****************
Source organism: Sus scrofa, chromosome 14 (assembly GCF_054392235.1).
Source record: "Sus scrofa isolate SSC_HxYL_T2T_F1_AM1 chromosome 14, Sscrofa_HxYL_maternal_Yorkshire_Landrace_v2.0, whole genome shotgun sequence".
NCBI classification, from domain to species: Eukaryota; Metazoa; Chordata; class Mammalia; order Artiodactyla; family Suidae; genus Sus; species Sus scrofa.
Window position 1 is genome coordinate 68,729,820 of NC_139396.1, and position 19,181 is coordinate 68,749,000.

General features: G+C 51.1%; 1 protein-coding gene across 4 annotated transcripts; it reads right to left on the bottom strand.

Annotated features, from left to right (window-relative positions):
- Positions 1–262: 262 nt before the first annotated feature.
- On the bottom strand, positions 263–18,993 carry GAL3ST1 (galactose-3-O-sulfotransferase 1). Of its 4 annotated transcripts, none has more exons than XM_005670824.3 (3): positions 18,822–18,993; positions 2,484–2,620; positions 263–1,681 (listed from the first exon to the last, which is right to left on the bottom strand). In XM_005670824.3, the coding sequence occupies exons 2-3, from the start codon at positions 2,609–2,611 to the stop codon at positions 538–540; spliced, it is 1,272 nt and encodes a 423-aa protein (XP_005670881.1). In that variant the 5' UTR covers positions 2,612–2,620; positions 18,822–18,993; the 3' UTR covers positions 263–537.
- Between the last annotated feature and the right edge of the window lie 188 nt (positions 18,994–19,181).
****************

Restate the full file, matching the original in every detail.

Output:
Source organism: Sus scrofa, chromosome 14 (assembly GCF_054392235.1).
Source record: "Sus scrofa isolate SSC_HxYL_T2T_F1_AM1 chromosome 14, Sscrofa_HxYL_maternal_Yorkshire_Landrace_v2.0, whole genome shotgun sequence".
NCBI classification, from domain to species: Eukaryota; Metazoa; Chordata; class Mammalia; order Artiodactyla; family Suidae; genus Sus; species Sus scrofa.
Window position 1 is genome coordinate 68,729,820 of NC_139396.1, and position 19,181 is coordinate 68,749,000.

General features: G+C 51.1%; 1 protein-coding gene across 4 annotated transcripts; it reads right to left on the bottom strand.

Annotated features, from left to right (window-relative positions):
- Positions 1–262: 262 nt before the first annotated feature.
- On the bottom strand, positions 263–18,993 carry GAL3ST1 (galactose-3-O-sulfotransferase 1). Of its 4 annotated transcripts, none has more exons than XM_005670824.3 (3): positions 18,822–18,993; positions 2,484–2,620; positions 263–1,681 (listed from the first exon to the last, which is right to left on the bottom strand). In XM_005670824.3, the coding sequence occupies exons 2-3, from the start codon at positions 2,609–2,611 to the stop codon at positions 538–540; spliced, it is 1,272 nt and encodes a 423-aa protein (XP_005670881.1). In that variant the 5' UTR covers positions 2,612–2,620; positions 18,822–18,993; the 3' UTR covers positions 263–537.
- Between the last annotated feature and the right edge of the window lie 188 nt (positions 18,994–19,181).